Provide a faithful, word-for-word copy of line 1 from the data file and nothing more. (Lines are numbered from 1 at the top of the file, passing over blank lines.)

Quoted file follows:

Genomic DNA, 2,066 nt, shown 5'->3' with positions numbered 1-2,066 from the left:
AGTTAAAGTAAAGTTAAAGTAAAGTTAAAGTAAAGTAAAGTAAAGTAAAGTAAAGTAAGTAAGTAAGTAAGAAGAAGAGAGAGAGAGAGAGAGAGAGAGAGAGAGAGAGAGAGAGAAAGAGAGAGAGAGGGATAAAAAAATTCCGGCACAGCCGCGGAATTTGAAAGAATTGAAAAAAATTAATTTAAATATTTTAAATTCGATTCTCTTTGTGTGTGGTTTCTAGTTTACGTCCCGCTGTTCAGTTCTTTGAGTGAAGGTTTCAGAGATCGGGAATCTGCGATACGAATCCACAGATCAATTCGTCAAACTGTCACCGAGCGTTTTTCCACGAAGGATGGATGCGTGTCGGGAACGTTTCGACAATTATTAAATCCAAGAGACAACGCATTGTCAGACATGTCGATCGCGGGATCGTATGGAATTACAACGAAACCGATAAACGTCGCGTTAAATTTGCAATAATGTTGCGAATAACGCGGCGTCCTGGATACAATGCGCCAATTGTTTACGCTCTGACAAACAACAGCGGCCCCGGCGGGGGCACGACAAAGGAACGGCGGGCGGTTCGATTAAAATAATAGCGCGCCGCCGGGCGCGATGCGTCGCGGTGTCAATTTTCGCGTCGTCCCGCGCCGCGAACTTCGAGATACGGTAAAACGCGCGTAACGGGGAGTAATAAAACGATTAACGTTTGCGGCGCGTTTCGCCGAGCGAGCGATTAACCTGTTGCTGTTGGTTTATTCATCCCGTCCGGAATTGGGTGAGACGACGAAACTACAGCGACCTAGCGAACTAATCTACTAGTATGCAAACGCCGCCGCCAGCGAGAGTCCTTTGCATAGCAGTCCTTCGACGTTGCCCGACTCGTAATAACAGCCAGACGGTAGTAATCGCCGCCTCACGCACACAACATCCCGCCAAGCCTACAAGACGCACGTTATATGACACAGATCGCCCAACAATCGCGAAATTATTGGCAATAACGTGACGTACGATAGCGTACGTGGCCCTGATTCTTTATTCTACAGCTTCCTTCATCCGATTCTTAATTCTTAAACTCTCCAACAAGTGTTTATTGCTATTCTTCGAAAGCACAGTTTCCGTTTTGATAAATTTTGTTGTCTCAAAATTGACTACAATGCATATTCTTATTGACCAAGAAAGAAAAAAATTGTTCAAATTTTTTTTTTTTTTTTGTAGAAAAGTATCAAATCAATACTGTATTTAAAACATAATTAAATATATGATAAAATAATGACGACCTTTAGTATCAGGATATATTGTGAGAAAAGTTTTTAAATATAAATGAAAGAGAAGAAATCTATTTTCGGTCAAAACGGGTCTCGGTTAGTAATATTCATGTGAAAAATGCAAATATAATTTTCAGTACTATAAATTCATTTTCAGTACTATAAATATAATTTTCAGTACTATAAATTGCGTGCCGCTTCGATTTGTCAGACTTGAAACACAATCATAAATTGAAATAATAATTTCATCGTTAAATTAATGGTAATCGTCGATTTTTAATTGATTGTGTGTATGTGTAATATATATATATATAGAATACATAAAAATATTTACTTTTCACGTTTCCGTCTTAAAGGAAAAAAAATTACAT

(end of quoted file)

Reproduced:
Genomic DNA, 2,066 nt, shown 5'->3' with positions numbered 1-2,066 from the left: